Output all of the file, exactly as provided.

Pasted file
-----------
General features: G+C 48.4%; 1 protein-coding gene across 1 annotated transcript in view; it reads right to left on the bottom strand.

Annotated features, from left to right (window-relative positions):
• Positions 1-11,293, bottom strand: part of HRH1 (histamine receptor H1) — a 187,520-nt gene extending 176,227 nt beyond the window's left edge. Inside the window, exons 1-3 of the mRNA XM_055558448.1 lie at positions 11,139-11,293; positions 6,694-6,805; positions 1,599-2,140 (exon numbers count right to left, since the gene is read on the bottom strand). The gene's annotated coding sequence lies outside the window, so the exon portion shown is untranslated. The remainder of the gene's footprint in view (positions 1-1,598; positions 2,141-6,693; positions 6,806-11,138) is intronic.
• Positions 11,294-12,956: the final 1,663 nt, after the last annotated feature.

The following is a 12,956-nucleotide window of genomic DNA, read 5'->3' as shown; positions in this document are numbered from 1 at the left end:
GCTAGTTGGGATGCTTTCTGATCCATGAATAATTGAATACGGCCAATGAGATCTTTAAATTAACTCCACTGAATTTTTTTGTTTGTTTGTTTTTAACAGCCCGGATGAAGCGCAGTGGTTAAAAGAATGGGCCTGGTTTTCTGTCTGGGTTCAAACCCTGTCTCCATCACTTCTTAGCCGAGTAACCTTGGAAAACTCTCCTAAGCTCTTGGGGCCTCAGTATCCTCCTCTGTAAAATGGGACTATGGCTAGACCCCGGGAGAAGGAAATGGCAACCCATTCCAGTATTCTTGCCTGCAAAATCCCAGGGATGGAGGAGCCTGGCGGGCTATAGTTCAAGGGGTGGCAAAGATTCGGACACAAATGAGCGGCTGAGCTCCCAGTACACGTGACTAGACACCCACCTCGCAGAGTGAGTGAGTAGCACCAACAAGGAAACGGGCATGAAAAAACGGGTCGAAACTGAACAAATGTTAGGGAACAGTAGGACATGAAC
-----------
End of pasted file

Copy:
General features: G+C 48.4%; 1 protein-coding gene across 1 annotated transcript in view; it reads right to left on the bottom strand.

Annotated features, from left to right (window-relative positions):
• Positions 1-11,293, bottom strand: part of HRH1 (histamine receptor H1) — a 187,520-nt gene extending 176,227 nt beyond the window's left edge. Inside the window, exons 1-3 of the mRNA XM_055558448.1 lie at positions 11,139-11,293; positions 6,694-6,805; positions 1,599-2,140 (exon numbers count right to left, since the gene is read on the bottom strand). The gene's annotated coding sequence lies outside the window, so the exon portion shown is untranslated. The remainder of the gene's footprint in view (positions 1-1,598; positions 2,141-6,693; positions 6,806-11,138) is intronic.
• Positions 11,294-12,956: the final 1,663 nt, after the last annotated feature.

The following is a 12,956-nucleotide window of genomic DNA, read 5'->3' as shown; positions in this document are numbered from 1 at the left end:
GCTAGTTGGGATGCTTTCTGATCCATGAATAATTGAATACGGCCAATGAGATCTTTAAATTAACTCCACTGAATTTTTTTGTTTGTTTGTTTTTAACAGCCCGGATGAAGCGCAGTGGTTAAAAGAATGGGCCTGGTTTTCTGTCTGGGTTCAAACCCTGTCTCCATCACTTCTTAGCCGAGTAACCTTGGAAAACTCTCCTAAGCTCTTGGGGCCTCAGTATCCTCCTCTGTAAAATGGGACTATGGCTAGACCCCGGGAGAAGGAAATGGCAACCCATTCCAGTATTCTTGCCTGCAAAATCCCAGGGATGGAGGAGCCTGGCGGGCTATAGTTCAAGGGGTGGCAAAGATTCGGACACAAATGAGCGGCTGAGCTCCCAGTACACGTGACTAGACACCCACCTCGCAGAGTGAGTGAGTAGCACCAACAAGGAAACGGGCATGAAAAAACGGGTCGAAACTGAACAAATGTTAGGGAACAGTAGGACATGAAC